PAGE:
Armchair Analyst: Matt Doyle

Armchair Analyst: Sacha the playmaker, or no? | #MLSIsBack in 17 Days

In 2016, Sacha Kljestan became just the second player in league history to register 20 or more assists in a season. In 2017...

...he carved his name into the record books. Not even past greats like Carlos Valderrama, Marco Etcheverry or Landon Donovan had led the league in helpers twice in a row. It's a pretty momentous achievement, and it speaks well of a Red Bulls team that was one of the best attacking sides in MLS during the duration of Kljestan's three-year stay.

During that three-year stay he registered 51 assists, a three-year total second only to Valderrama's 53 (from 1998-2000). The underlying numbers liked Kljestan as well, as he ranked third in MLS in expected assists in 2015, second in 2016 and first in 2017. He was third in chances created (passes that lead to a shot) in 2015, then first in 2016 and 2017.

Kljestan is the very definition of a playmaker. He has the vision to see the last pass and the talent to hit it, and his teams win.

All of the above makes it a little strange that I don't know where Kljestan will be playing this year following his offseason trade to Orlando City. Kljestan, who still has plenty of legs left (and a style that should age well) at 32, has played other spots in the past. For Anderlecht he was a string-pulling, zone-moving No. 8, while back in the day for Chivas RIP he was a playmaking left midfielder in a 4-2-2-2 who'd dip inside occasionally to go directly at goal.

How will Jason Kreis us him in Florida? Not sure, but it's a fair bet that the decision will largely come down to how Kljestan and new DP Josue Colman interact in preseason. Kreis has been explicit that Colman, a 19-year-old Paraguayan international, is a No. 10 – a central midfield playmaker. But Colman's also played a little bit out on the right flank, and even some as a second forward.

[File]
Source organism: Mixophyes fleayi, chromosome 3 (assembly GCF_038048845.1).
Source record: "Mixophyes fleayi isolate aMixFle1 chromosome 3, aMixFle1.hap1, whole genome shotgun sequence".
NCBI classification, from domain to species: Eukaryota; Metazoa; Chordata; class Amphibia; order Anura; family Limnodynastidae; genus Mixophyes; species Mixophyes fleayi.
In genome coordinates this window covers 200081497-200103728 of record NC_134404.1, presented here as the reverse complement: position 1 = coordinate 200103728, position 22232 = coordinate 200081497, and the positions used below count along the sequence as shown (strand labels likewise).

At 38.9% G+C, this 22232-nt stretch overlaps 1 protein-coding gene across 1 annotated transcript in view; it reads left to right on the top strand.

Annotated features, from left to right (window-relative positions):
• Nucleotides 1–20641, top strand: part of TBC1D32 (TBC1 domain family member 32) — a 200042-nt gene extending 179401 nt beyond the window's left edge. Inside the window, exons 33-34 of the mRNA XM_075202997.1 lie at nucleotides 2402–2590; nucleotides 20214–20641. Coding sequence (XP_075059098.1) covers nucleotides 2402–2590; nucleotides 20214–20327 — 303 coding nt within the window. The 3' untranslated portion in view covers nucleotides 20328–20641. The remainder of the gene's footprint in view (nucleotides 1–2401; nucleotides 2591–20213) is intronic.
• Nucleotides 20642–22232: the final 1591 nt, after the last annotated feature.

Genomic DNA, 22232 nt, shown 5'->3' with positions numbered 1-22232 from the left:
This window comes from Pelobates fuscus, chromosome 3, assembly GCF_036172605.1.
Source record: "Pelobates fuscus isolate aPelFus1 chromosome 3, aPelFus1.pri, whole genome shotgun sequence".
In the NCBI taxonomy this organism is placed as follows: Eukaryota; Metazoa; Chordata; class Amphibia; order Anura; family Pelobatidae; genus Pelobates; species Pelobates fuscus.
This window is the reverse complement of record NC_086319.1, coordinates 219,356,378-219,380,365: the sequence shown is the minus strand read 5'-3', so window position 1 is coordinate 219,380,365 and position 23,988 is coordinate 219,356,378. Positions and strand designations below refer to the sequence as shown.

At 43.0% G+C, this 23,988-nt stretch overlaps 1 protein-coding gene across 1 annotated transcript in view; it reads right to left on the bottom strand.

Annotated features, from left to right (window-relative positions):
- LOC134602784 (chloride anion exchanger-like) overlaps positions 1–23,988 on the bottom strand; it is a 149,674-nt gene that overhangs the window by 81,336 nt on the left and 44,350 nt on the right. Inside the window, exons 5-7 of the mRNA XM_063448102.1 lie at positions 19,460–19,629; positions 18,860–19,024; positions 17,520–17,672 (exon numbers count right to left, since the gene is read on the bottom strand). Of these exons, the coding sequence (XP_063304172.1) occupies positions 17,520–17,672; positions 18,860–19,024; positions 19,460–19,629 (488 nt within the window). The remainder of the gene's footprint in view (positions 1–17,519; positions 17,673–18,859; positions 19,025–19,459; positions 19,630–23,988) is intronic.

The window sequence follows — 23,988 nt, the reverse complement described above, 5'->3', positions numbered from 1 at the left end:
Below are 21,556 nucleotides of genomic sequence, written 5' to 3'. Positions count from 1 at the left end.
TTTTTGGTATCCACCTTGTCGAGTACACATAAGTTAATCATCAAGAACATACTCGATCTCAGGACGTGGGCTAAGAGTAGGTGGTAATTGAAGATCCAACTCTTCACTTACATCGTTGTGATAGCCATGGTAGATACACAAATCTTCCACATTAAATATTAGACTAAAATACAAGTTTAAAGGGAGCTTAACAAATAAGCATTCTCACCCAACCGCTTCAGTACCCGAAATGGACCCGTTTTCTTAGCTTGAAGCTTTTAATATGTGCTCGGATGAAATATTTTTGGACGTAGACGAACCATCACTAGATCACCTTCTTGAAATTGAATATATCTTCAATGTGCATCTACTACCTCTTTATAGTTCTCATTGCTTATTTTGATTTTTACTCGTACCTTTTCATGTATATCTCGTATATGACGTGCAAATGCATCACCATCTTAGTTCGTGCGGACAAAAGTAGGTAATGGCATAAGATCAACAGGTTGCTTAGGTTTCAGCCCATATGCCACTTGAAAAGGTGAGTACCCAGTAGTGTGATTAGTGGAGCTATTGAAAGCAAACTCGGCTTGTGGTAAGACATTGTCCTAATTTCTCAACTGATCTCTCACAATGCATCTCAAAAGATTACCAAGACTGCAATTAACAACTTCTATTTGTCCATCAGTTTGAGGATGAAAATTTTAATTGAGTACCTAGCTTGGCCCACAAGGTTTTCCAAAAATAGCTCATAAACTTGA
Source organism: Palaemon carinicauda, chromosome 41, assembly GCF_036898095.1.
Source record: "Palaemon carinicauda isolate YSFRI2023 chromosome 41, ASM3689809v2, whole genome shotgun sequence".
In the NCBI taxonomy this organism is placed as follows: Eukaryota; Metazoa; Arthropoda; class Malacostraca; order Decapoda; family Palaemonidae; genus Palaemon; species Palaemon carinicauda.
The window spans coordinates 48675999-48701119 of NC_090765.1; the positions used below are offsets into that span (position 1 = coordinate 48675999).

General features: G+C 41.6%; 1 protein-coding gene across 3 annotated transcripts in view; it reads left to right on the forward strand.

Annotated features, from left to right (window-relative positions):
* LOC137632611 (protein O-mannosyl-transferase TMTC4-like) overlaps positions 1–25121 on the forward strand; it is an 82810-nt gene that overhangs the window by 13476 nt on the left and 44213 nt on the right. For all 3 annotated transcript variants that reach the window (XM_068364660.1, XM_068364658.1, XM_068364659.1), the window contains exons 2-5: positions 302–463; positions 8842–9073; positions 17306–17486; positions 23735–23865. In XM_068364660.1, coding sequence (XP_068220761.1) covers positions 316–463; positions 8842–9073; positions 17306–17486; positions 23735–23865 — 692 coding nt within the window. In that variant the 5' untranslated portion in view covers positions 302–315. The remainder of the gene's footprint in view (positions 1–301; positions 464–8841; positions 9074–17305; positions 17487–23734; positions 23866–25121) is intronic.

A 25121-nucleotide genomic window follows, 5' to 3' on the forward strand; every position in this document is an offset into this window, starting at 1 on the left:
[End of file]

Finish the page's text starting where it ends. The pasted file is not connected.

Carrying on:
Despite that, he's not really a goalscorer (4g in 48 games for Cerro Porteño), and neither is Kljestan, and there's the rub. Play a diamond with Kljestan at the front point and Colman up top alongside Dom Dwyer, and A) you probably don't have enough goalscoring out there, while B) where does Justin Meram play? Move Kljestan back to one of the shuttler spots and Colman at the front point, and you'll score goals, but there's arguably not enough defense/field coverage. Switch to a 4-2-3-1 with Kljestan in his old No. 8 role and Colman as the playmaker and you run into those defensive concerns again, while at the same time guaranteeing that only one of Yoshi Yotun/Uri Rosell/Will Johnson/Cristian Higuita can find the field.

Does that make a 4-2-3-1 with Dwyer up top and Kljestan as the central No. 10, flanked by Meram (on the left) and Colman (on the right) the only really workable look? I'm not willing to say "yes" to that just yet – I really want to see the diamond with Colman as the 10 and Kljestan as a shuttler – but I am leaning in that direction.

What it should mean, then, is another year of superior chance creation from Kljestan, and a chance for Colman to ease into the league in a featured attacking role, but not necessarily as a "put all the pressure on me" centerpiece.

Either way it's playoffs or bust for the Lions, and for Kljestan. He's got this spot in the record books, and has made his mark on the league. Now the best thing he can do for his legacy, and for his new club's, is to translate that regular-season dominance into post-season success, and maybe to book a November trip to Harrison in the process.